Any person 14 years of age or older must have a valid license or permit to fish in Idaho. Resident children under 14 years of age need not be licensed and may have their own separate limit. Nonresident children under 14 years of age if not licensed, must be accompanied by the holder of a valid fishing license and their fish must be included in the license holders limit or the child may purchase their own license and have their own limit.
With more than 1,500 high mountain lakes, over 10 world-class blue-ribbon wild trout streams and numerous natural large lakes and reservoirs, fishing in Idaho is nothing less than spectacular and its fly fishing…. ….legendary. Of course, it depends on what you are fishing for and the time of year, as Idaho has 35 different species of game fish. Idaho is also the only inland Western state with ocean-run salmon and steelhead, and unlike most other states, most of its fishing waters are open to the public. Whether you’re chasing Idaho’s record 54 pound salmon or a 30 pound steelhead, fishing in Idaho is a real catch!
Located in central Idaho, this flat water spring creek has the highest density of trout of any river its size in the entire U.S. All sizes of brown trout are there for the catch, along with an abundance of rainbow trout that have been known to reach lengths up to 24 inches. Silver Creek is also known for its incredible insect hatches and fly fishing. Its daily mayfly hatches make this river a dry fly fishing heaven and has given it the reputation as being one of, if not the best spring creek in the nation.
This 60-mile stretch of the Snake River is one of the most famous and diverse fly fishing areas in the world. It is known for its amazing insect hatches and its rainbow and brown trout. Beginning at Henrys Lake and flowing 60 miles to the South Fork, the Henrys Fork has something for everybody. The river has everything from slow spring creek stretches to large eddies to narrow, fast water sections. Anyone from beginner to advanced can enjoy anything from dry fly fishing to streamer fishing in this world-renowned stretch of river.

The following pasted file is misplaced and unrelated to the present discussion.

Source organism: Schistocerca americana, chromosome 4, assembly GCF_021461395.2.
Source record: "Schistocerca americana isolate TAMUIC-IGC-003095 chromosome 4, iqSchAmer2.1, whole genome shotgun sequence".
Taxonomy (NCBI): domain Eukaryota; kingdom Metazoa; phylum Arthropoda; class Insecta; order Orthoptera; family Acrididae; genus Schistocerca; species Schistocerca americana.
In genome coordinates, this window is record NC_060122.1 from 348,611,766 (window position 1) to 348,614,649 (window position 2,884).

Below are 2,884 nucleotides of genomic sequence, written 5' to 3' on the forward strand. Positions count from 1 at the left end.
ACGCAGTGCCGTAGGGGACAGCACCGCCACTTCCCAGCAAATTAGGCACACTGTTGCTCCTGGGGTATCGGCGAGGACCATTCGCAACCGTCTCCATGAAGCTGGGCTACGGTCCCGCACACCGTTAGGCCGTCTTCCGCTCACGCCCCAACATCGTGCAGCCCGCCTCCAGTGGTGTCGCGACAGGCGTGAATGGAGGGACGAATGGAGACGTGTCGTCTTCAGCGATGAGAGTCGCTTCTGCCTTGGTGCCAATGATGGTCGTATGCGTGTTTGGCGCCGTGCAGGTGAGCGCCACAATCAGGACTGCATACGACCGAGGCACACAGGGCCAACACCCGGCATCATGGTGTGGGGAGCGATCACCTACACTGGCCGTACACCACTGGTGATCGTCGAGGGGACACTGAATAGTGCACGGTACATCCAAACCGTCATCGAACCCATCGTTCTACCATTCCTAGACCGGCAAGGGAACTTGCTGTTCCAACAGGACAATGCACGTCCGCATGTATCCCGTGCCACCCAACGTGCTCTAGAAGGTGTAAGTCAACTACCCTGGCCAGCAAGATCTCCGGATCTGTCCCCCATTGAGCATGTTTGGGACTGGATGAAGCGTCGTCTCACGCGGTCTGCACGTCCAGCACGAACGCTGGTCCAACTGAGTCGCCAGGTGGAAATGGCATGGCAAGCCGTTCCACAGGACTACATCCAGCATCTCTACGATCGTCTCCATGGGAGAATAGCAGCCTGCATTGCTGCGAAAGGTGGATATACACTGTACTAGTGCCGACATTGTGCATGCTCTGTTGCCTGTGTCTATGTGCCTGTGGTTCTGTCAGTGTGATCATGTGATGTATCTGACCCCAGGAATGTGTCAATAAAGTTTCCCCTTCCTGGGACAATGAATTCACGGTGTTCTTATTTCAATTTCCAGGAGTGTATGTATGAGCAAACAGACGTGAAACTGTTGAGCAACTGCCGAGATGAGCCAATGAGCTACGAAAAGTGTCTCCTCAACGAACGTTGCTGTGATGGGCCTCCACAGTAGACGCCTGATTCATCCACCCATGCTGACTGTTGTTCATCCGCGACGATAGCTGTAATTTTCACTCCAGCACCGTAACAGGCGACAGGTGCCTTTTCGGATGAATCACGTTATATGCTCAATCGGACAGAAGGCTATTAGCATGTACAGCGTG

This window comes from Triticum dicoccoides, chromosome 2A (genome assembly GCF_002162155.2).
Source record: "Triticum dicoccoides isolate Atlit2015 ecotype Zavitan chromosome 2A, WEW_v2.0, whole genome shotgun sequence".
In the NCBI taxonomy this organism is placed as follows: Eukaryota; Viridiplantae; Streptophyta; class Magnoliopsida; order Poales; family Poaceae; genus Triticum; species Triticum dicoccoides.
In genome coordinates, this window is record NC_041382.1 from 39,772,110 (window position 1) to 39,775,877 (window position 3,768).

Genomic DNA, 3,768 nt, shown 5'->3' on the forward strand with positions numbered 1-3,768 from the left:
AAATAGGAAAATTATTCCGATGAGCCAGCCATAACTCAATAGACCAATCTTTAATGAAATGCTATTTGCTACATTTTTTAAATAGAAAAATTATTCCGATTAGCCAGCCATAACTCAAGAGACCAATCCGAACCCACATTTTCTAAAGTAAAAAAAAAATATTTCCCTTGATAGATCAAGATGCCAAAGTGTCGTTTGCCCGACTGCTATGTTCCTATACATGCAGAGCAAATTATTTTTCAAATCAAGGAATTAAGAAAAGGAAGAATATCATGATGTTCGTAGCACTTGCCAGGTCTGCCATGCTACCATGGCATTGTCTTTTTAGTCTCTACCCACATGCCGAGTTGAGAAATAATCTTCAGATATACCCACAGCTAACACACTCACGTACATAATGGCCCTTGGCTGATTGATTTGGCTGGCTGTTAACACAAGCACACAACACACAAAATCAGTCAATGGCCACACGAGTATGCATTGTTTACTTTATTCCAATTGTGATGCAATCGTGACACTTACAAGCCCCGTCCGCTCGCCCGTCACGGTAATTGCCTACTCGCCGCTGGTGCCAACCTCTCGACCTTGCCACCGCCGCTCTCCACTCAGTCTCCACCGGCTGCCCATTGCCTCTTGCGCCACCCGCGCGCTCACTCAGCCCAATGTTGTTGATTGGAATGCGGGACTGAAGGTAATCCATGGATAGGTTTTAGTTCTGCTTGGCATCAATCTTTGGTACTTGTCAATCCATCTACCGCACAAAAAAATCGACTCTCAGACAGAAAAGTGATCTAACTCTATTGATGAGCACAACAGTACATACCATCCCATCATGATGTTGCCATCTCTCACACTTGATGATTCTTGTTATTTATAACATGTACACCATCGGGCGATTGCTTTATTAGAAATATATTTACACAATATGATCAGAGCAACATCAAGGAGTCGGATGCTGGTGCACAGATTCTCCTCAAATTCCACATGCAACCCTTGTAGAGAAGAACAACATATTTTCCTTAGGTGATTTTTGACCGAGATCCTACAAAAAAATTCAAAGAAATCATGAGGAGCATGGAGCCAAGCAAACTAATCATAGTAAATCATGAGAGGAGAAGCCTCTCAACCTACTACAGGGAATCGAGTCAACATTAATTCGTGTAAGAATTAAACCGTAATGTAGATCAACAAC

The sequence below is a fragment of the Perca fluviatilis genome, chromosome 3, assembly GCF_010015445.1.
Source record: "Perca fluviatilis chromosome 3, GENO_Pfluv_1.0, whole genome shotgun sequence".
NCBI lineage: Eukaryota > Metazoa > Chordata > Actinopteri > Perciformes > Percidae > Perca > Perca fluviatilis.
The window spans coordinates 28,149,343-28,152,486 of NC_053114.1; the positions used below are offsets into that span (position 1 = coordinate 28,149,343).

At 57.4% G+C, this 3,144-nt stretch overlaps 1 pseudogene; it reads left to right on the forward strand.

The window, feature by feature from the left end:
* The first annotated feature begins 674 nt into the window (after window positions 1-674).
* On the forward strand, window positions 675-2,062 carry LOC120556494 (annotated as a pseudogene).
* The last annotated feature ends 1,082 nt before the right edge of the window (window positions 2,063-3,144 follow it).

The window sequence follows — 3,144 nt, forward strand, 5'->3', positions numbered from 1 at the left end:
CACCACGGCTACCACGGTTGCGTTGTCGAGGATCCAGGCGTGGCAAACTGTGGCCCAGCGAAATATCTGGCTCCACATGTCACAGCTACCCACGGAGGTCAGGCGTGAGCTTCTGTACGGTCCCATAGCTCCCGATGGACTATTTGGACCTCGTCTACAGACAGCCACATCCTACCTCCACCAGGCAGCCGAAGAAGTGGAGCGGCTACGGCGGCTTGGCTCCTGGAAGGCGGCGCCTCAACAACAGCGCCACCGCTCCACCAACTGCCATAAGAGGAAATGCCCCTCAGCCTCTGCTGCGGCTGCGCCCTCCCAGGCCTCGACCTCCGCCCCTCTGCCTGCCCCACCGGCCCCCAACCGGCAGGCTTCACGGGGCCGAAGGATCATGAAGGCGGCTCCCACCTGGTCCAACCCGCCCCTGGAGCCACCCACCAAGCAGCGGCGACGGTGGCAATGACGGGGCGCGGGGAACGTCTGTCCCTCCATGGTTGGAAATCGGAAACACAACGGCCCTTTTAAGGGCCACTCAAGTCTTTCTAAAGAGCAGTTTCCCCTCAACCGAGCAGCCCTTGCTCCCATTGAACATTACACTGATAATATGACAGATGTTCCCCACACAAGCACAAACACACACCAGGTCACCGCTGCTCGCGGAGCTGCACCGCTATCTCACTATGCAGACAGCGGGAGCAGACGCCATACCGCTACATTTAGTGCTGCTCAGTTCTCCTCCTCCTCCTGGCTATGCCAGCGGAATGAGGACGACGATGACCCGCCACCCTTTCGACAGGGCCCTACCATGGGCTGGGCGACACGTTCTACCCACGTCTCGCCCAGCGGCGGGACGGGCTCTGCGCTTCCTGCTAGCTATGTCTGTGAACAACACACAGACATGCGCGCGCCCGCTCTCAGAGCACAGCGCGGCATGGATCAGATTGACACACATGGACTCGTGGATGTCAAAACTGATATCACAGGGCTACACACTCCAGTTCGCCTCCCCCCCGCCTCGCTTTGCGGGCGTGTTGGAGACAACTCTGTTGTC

This long section of the Snake River flows through southeastern Idaho and is one of the best trout fisheries in the country. The South Fork is known for being an excellent tail-water fishery for cutthroat, brown, and rainbow trout. With such a large population of these trout in this area, some anglers have been known to catch 20-30 trout in a single day! Good insect hatches and spring run-off makes the river fishable for fly fishers anywhere from late June to late July; however, the most favored time of year to go fly fishing and dry fly fishing is in late autumn. When the water runs high on the South Fork, you can find anything from fast, narrow channels to deep pools, but when the water levels drop in the fall, wade fisherman can come out for some excellent dry fly fishing. Other than its undeniable high-quality fishing, the South Fork’s abundant wildlife such as moose, deer, elk, golden eagles, and bears is also there to keep you company as you tackle those fish!
Visitors may purchase fishing licenses for one day or the whole year online at
Information Courtesy of VisitIdaho
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